Ausgewählter Nerdkram von Informatikstudenten der Uni Ulm

Self hosted Dropbox killer with SparkleShare and GitLab

In this article I will give you a short guide how you can host you own dropbox alternative.
For this, I will use SparkleShare and GitLab. SparkleShare is based on Git, Git needs SSH, GitLab needs Ruby.
This is what you need on the Server.
That means you will need your own Server with static IP and root access.
The installation of git, gitlab or the sparkleshare-server is not part of this tutorial, because there are good guides to setup them.
What I will show you here is that you can put them all together to gain a nice self-hosted dropbox alternative.

SparkleShare allone is basically not more than an automation for Git-Repositories. It tracks all changes and commits/pushes/pulls them automatically. It is already cool to host your own dropbox alternative.
It is based on Git and you can even use it for existing repositories or commit, push or pull manually with Git. However, it uses Git-Commit-Messages internally and therefore might not be fully compatible with plain old Git.. That means if you push something manually, the repository will still be unimpaired but a client’s update-function probably won’t work for a manual commit/push.. A later autocommit/push by sparkleshare however worked properly as I tested it.
A detailed cross use of sparkleshare and POG (plain old git) will not be part of this article, but maybe topic of another one :D

Git itself claims to be not very good at handling binary data or big files, therefore sparkleshare is not very good at that too.

You might ask why should I also use GitLab when sparkleshare serves the purpose. The answer is simple:
Dropbox can handle multiple users sharing the same files.. The so called shared folders.
Sparkeshare and Git alone won’t help you here.

Say you have tree users: Al Bud and Cally. Al, Bud and Cally share the folder Bundies. Al and Bud share the folder TV.
You would then need something to add collaborative structures to your repositories, a here GitLab calls into play.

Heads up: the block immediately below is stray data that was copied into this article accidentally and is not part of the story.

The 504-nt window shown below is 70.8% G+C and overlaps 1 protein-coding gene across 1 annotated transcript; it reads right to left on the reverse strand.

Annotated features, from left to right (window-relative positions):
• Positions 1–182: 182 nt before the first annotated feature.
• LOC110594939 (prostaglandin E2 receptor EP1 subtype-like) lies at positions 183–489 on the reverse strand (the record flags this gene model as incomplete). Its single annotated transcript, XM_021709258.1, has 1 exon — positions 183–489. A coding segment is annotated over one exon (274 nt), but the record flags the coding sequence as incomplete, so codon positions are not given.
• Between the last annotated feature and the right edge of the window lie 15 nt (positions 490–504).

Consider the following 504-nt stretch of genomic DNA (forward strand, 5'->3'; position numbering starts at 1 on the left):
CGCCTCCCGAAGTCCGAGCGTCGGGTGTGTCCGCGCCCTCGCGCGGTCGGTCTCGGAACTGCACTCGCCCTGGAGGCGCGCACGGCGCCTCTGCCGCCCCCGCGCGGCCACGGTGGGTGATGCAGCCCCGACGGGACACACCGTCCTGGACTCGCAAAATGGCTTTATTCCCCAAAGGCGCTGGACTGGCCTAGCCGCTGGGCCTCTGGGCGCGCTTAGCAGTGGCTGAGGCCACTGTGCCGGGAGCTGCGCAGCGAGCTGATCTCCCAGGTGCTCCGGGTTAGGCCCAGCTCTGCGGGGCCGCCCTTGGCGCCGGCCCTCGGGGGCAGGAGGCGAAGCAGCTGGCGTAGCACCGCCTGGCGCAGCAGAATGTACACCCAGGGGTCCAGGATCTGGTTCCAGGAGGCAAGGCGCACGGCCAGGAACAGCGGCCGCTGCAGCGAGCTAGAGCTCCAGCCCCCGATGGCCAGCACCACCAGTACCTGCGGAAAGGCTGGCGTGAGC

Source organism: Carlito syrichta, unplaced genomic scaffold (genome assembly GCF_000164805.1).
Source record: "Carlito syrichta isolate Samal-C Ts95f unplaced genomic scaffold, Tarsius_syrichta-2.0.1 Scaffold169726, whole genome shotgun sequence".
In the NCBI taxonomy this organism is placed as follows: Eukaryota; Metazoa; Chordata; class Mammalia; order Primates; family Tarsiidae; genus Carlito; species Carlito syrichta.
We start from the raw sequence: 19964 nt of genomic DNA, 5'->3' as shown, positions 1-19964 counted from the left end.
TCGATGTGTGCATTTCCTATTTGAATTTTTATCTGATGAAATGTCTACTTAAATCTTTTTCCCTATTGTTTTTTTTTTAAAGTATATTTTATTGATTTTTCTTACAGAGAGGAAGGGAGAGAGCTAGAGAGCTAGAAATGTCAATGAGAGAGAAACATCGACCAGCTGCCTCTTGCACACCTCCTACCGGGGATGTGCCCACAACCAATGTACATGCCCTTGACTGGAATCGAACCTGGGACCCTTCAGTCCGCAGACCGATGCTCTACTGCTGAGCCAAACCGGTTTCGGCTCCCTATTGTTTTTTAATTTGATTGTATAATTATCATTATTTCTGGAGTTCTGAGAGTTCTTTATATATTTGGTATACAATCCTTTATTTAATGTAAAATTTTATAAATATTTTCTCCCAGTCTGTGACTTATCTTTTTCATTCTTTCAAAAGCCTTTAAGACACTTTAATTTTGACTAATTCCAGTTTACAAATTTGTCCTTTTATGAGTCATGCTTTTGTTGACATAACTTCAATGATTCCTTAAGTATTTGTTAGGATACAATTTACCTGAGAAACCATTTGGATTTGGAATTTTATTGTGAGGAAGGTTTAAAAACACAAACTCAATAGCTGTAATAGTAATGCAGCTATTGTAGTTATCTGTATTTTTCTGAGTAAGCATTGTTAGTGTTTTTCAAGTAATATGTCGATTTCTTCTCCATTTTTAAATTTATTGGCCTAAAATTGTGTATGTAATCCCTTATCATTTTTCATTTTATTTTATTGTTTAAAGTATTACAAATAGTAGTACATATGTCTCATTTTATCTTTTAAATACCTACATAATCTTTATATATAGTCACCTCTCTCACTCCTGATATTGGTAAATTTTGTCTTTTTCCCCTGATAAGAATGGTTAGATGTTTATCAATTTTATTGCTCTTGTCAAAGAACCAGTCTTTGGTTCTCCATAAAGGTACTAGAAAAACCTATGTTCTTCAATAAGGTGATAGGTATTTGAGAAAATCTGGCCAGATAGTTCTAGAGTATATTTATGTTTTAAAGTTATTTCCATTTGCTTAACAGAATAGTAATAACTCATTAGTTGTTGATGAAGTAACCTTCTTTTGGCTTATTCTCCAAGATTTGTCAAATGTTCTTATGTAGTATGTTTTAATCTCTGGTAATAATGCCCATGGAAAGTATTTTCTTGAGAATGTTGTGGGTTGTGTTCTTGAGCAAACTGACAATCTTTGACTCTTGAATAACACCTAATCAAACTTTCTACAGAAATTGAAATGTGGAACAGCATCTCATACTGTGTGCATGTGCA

If you are familiar with GitHub, you won’t have trouble using GitLab.
Here you can define multiple users and repositories where multiple users can work together. Say Al, Bud and Cally are all working on the Repository Bundies and Al and Bud are working on TV. This gives us the shared folders of dropbox, or at least a hacked version of it.

SparkleShare keeps all repositories, that should be tracked, in the folder /home/USER/SparkleShare/.
This is well known from dropbox. However, if Al decides to keep his repository TV not as subfolder of SparkeShare, he can use symbolic links (tested with Linux). Let’s say he has the repository TV in /home/Al/Documents/TV
then he just has to create a symlink in /home/USER/SparkleShare/:

ln -s /home/Al/SparkleShare/TV /home/Al/Documents/TV

SparkeShare does not use any configfiles here, all folders (or links to folders) in /home/USER/SparkleShare/ will be tracked by sparkleshare.

SparkleShare provides a Client for Windows, Linux and Mac.

If you are not willing to setup GitLab, a nice feature in Sparkleshare is that you can also use GitHub, Butbucket and others and sync those repositories.

Kategorie: allgemein


Diese Icons verlinken auf Bookmark Dienste bei denen Nutzer neue Inhalte finden und mit anderen teilen können.
  • MisterWong
  • Y!GG
  • Webnews
  • Digg
  • StumbleUpon
  • Reddit
  • Facebook

Ein Kommentar

  1. amtriorix sagt:

    quote: The installation of git, gitlab or the sparkleshare-server is not part of this tutorial, because there are good guides to setup them.

    It would help if You link to those Guides and to hyperlink Your text to it.